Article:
• Ben

    I’m getting the “There was an error signing into the SIP server using the sip URI you’ve configured” error as well when connecting externally. I’m on my laptop that’s joined to the domain, and logged in with the AD account that is associated with the SIP URI I’m testing against. From the same PC INSIDE the corporate network, this tool works great, but who the hell wants to test the INTERNAL network quality? This tool would be most useful to troubleshoot problematic Internet connections, but doesn’t seem to work when connecting through the Edge server as others have posted above. Any solution to this would be much appreciated!

  • Domenic

    In my experience the tool has a lot of issues when you are running with a user not associated with the SIP account you are testing with….
    Thanks,

  • Curtis Johnstone

    I am getting a similar error when running external (outside of my firewall). The exact error message is: “There was an error signing into the SIP server using the sip URI you’ve configured. Please double check that the SIP URI is correct for the logged-on user”.

    In your case, it looks like it is having trouble passing those credentials through the Edge (using MRAS). Are you using TLS and automatic sign-in? Are you external?

    When I try this over a VPN on XP, I get a Windows firewall warning (i.e. “Firewall has blocked some features of this program”).

    One suggestion is to temporarily turn off your Firewall on the client and see if it works (remember to turn it on again).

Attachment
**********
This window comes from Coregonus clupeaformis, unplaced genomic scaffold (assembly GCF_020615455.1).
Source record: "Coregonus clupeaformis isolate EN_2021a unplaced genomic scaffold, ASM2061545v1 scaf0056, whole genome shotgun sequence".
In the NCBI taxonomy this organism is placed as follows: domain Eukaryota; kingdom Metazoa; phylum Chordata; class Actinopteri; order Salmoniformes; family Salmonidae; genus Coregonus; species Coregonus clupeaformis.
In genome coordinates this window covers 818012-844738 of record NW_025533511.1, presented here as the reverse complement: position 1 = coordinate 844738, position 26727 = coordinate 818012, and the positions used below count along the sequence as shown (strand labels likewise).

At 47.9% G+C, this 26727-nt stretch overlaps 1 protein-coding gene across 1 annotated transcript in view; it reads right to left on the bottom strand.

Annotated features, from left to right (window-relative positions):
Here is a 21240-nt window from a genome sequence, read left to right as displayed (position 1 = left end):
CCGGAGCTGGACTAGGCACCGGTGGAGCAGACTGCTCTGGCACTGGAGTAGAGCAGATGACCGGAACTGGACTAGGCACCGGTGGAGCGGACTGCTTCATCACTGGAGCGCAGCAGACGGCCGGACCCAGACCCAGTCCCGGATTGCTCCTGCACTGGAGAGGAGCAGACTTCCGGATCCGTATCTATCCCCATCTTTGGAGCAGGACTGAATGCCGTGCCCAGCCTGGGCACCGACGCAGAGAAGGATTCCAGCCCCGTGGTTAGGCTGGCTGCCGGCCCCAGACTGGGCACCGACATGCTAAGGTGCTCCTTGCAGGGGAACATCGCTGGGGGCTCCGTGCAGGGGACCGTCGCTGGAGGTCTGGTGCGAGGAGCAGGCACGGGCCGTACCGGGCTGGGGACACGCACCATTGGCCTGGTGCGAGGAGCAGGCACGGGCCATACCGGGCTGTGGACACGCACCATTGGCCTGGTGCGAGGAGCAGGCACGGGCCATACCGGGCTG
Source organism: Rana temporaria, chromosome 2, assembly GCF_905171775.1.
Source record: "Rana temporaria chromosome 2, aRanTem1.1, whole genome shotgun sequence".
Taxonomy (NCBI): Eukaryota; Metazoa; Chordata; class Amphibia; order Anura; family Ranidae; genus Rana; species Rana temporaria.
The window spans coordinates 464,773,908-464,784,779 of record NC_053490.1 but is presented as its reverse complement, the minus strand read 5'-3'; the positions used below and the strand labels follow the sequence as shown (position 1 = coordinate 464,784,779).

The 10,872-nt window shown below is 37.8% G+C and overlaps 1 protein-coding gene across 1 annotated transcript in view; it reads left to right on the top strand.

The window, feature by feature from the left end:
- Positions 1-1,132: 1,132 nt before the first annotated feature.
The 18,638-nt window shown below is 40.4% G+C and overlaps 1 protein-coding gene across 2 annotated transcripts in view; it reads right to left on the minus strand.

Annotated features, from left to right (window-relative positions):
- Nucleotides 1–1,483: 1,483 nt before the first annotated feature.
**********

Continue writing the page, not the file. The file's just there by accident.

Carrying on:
My next step was to try the undocumented XML keys :-) . I tried setting “UseDefaultCredentials” to “false”, with no luck.”UseDefaultCredentials” to “false”, with no luck.

    When I get some more information, I’ll post it.

  • Luis

    I always get the message of MRAS credentials,
    With both 32 or 64-bit version in WinXP, 2003, Vista or Win7

    I tried also to use undocument xml keys, but
    on the log file reports a null GRUU:

    20:08:23 : RegisterEndpoint
    20:08:23 : RegisterEndpoint, already registered, returning
    20:08:23 : RegisterAndRetrieveCreds : Registered sip endpoint
    20:08:23 : Got Exception in RetrieveMRASCreds, aborting : System.Exception: got null MRAS GREE from server.
    at PreCallDiagTool.SipCommunicationManager.RetrieveMRASCredentials(Int32 credsDurationMins)
    at PreCallDiagTool.MediaTestController.RetrieveMRASCreds()
    20:08:23 : StartTestChannel : Exception : PreCallDiagTool.PreCallDiagException: There was an error recovering MRAS credentials for the current SIP user. This might be a temporary problem with the server. Please try again in a little while

    Any good ideais?

  • [...] Microsoft also makes a free tool available called “PreCallDiagnostic”, which is a small Win32 application that installs on the client PC and helps assesses whether network conditions will affect audio quality. You can read about more about this tool in my post: “32-bit Version of the PreCallDiagnostic Tool Available“. [...]